Have you ever wondered why British basketball is not very well known? In this guest post by Chris K Pearson, he talks about how his organisation Hoops Anthem Encourages Basketball Support With Music Competition and £1500 Prize.
Compared to our EU neighbours, British basketball is dramatically underfunded. The result is an underdevelopment of basketball talent in this country and an exodus of those players who do manage to reach a high level. We’re losing positive role-models who would otherwise inspire and engage young people, especially in our inner cities.
Basketball in the UK?
Professionally Great Britain has only 11 basketball clubs, which mostly pay minimum wage. Contrast with Germany’s 57, France’s 64, Spain’s 66 and Italy’s 42. Top division teams in these countries pay six figure salaries while French third division teams pay twice as much as top division teams in the UK. Some of our star players emigrate to central European countries such as Romania, Poland, and Bulgaria because, astonishingly, they can earn more money there than at home. Ovie Soko is one of our best players and should be famous in his own right but needed Love Island to gain any recognition. Now he’s departed again, for France this time, because his opportunities in England are so poor.
Does the UK like basketball?
Basketball is the second most popular sport in the UK for participation, according to i News, Loughborough University and Sky Sports, yet sailing, horse-riding and shooting receive many times more government funding. According to Statista, “The sport with the highest amount of Olympic funding received by UK Sport for the Summer Olympics in Tokyo 2020 was rowing, with a sum of roughly 30.5 million British pounds.” Basketball wasn’t funded at all although it will receive 1.3 million in 2024 as an “Emerging Sport”. The irony of this classification is that it emerged everywhere else during the 1930s. British basketball faces a hostile environment due to 80 years of neglect; grassroots cannot grow on concrete.
Despite a grievous lack of institutional support, the sport has established itself as one of the country’s most inclusive games and is ideally suited to areas deprived of space. iNews reported that, “According to a 2013 study, over half of adult participants are from ethnic minorities, more than for any other major sport in Britain. From 11-15, 40 percent of basketball players are female, almost double the number for football. Pound for pound, perhaps no sport does more social good in Britain today.”
There’s an undeniable preference for funding sports enjoyed by this country’s aristocracy, mainly because England has a history of success in ‘upper-class’ events, while the demographic locus of basketball’s positive impact is ignored. More and more we are seeing exclusion rates amongst black young people far higher than other ethnic groups within the UK. It’s a disparity that correlates with failure to support the sport which most engages many such youths. Sailing, rowing, horse-riding and shooting continue to thrive while millions of urban basketball lovers are left without opportunities to play or attend matches. British traditionalism is failing these communities recreationally and academically. Both failures reflect the same, implicit colonial bias².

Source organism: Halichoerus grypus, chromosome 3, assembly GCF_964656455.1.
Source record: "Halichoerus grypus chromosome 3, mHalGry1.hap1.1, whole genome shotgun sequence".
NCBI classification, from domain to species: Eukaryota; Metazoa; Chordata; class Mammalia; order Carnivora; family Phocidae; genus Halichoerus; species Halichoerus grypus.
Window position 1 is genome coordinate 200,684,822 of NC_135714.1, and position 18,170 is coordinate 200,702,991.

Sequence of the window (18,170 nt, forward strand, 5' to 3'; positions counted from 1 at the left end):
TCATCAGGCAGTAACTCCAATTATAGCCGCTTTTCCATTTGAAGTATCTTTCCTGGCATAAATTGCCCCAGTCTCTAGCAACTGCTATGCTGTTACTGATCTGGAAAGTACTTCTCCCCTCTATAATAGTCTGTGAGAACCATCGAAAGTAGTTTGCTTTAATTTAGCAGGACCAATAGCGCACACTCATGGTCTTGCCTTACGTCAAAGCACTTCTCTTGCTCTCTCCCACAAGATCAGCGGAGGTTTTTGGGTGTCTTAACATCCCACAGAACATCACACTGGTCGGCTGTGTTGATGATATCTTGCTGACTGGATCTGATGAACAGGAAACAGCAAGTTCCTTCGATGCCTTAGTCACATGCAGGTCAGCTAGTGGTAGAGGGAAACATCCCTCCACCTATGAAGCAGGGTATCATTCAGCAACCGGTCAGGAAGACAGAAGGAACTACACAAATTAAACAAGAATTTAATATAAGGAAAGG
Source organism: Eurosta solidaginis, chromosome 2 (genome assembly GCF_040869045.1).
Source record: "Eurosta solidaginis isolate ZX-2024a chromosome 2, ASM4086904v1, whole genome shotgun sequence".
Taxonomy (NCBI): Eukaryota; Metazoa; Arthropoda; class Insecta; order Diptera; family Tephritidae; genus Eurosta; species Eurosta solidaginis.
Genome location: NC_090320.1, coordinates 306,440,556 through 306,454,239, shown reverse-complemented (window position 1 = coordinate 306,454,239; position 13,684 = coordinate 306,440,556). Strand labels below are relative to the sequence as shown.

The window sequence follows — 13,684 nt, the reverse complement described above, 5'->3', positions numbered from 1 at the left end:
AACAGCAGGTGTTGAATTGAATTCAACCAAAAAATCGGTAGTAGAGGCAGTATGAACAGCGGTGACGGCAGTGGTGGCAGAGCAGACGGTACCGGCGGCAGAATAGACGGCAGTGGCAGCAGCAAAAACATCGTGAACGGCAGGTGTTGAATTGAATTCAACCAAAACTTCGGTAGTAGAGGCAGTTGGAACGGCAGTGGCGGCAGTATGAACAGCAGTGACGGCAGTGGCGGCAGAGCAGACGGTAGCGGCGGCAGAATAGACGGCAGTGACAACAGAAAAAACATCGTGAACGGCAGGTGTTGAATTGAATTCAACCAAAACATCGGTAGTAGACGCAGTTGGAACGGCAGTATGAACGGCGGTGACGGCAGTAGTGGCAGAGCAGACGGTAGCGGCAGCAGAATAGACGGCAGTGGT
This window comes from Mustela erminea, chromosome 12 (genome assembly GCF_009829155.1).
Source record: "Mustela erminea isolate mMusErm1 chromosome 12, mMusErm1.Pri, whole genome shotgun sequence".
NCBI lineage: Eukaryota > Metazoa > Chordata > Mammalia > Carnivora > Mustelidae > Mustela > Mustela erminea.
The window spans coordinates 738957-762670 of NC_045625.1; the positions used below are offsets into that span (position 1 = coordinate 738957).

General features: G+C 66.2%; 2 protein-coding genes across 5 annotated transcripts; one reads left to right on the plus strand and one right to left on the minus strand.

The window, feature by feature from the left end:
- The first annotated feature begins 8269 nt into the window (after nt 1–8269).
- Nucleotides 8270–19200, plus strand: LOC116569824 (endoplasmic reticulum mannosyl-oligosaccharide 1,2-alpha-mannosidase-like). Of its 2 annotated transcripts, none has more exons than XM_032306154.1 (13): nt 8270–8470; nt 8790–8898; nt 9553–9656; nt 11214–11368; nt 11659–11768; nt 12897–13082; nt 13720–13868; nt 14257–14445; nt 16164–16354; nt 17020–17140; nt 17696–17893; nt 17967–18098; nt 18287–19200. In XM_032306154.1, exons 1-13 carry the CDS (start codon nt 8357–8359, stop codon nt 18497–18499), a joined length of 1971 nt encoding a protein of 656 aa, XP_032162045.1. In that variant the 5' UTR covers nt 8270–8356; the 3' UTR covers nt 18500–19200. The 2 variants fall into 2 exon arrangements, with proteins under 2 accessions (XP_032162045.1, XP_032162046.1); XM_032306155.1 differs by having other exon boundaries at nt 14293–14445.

How can we change this?
Hoops National Anthem is a new UK based campaign with a mission to address this neglect by helping the British basketball community find cohesion and work together to confront their lack of support.
“The first step towards winning is to come together and for that to happen we need a collective voice. That’s what I hope to find. Not my voice, but ours”.
– Chris K Pearson, founder
Stage one is a highly-anticipated contest with £1500 of prize money for musicians to create a British basketball rallying song, a national anthem for our sport.
Details on the contest can be found at http://hoopsanthem.co.uk
Exclusion rates are five times higher for black Caribbean pupils in parts of England.
British colonialism has also played a major role in the way that some sports have developed around the world … and basketball simply wasn’t a part of the sport internationalisation process which accompanied this period of history.
About Chris K Pearson
Chris is the founder of Hoops Anthem, the campaign with a mission to help the British basketball community find cohesion and work together to confront their lack of support.
This guest post was submitted by and with permission from Izzy Rose, rep to Chris K Pearson.
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